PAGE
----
Hilda Doolittle (September 10, 1886 – September 27, 1961) was an American-born poet, novelist, translator, and essayist who wrote under the pen name H.D. Her work was heavily influenced by the effects of the World War I and the subsequent trends of modernism, psychoanalysis, and feminism.
Her work is often framed within the context of other important modernist writers such as T.S.Eliot, Ezra Pound, Marianne Moore, and William Carlos Williams. Today, she’s best remembered for her innovation and experimental approach in poetry. Read More→
Anne Spencer (born Annie Bethel Bannister; February 6, 1882 – July 27, 1975) was an American poet, teacher, librarian, gardener, and civil rights activist. She’s best known for being an important figure of the Harlem Renaissance and the second African American poet to be included in the Norton Anthology of Modern Poetry.
Anne was born in Henry County, Virginia, to Joel Cephus Bannister and Sarah Louise Scales. Both parents were part of the first generation of African Americans born into bondage whose childhood followed the end of slavery. As an only child, she was the center of her parent’s lives and they were determined to make a better life for her.
Margaret Ayer Barnes (April 8, 1886 – October 25, 1967) was an American novelist, playwright, short-story writer, best known for her Pulitzer Prize-winning novel Years of Grace (1930).
Born and raised in Chicago, Illinois, Margaret Ayer was the youngest of four siblings. From an early age, she was quite competitive and regularly had debates with her two older brothers and sisters. Intelligent and curious, she had an interest in theater and was an avid reader.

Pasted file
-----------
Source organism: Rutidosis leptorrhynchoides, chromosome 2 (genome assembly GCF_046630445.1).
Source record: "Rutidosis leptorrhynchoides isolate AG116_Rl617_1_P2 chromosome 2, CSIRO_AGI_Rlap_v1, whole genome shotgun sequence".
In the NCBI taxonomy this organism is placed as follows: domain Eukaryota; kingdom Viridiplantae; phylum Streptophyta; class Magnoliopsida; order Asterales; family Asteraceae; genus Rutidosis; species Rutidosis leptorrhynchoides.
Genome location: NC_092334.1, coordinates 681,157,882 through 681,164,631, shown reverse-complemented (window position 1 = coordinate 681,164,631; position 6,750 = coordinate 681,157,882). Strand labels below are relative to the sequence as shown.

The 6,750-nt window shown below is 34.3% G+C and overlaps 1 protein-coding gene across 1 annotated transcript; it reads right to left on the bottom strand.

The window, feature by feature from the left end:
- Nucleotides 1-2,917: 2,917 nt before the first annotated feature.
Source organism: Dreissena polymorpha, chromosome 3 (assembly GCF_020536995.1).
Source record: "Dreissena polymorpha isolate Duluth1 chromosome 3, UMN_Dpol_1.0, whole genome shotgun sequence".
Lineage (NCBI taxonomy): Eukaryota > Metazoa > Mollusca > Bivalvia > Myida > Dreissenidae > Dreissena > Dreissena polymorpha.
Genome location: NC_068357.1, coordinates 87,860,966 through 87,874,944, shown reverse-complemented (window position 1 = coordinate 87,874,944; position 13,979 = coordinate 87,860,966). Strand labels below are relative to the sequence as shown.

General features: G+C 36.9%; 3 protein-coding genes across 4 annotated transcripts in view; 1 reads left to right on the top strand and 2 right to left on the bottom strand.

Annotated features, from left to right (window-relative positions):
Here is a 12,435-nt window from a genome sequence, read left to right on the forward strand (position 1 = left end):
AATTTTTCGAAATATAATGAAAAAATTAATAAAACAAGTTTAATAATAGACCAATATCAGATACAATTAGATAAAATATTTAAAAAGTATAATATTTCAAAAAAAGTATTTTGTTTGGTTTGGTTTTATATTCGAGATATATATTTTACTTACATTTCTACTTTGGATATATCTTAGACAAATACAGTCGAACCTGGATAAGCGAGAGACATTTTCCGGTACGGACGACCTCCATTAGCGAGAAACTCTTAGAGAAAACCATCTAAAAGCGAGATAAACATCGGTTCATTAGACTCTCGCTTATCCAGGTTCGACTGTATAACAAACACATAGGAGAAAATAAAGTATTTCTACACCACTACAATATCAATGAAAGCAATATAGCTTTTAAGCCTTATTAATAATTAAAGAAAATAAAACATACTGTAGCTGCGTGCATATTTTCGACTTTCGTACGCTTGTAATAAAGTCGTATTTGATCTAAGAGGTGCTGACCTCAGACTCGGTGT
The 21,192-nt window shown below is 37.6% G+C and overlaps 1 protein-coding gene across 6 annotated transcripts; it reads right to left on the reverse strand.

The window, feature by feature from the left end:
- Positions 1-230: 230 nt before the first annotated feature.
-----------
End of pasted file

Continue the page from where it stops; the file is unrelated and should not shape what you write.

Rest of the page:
Dawn Powell (November 28, 1896 – November 14, 1965) wrote prolifically throughout her life, producing novels, short stories, poetry, and plays. She is sometimes considered a “writer’s writer,” though sadly, nearly all of her work was out of print by the time she died. She didn’t gain much notoriety — for better or worse — during her lifetime, but many of her works have been rediscovered and rereleased, much to the joy of devoted fans and new readers alike.
Born in Mount Gilead, Ohio, Powell started her life in a small American town, a setting that she would often use in her early writings. Her novels were replete with social satire and laced with wit.
Dame Iris Murdoch (July 15, 1919 – February 8, 1999), the prolific British novelist, philosopher, and playwright was a master of blending psychological depth into darkly comic works.
Born Jean Iris Murdoch in Dublin, Ireland, her father was a World War I veteran and civil servant. Her mother was a former singer. When Murdoch was a newborn, her family moved to London so her father could take a British government position. She remained an only child.
The 2001 Academy and BAFTA Award-winning film Iris is based on her life and marriage to John Bayley, a writer and English professor. Read More→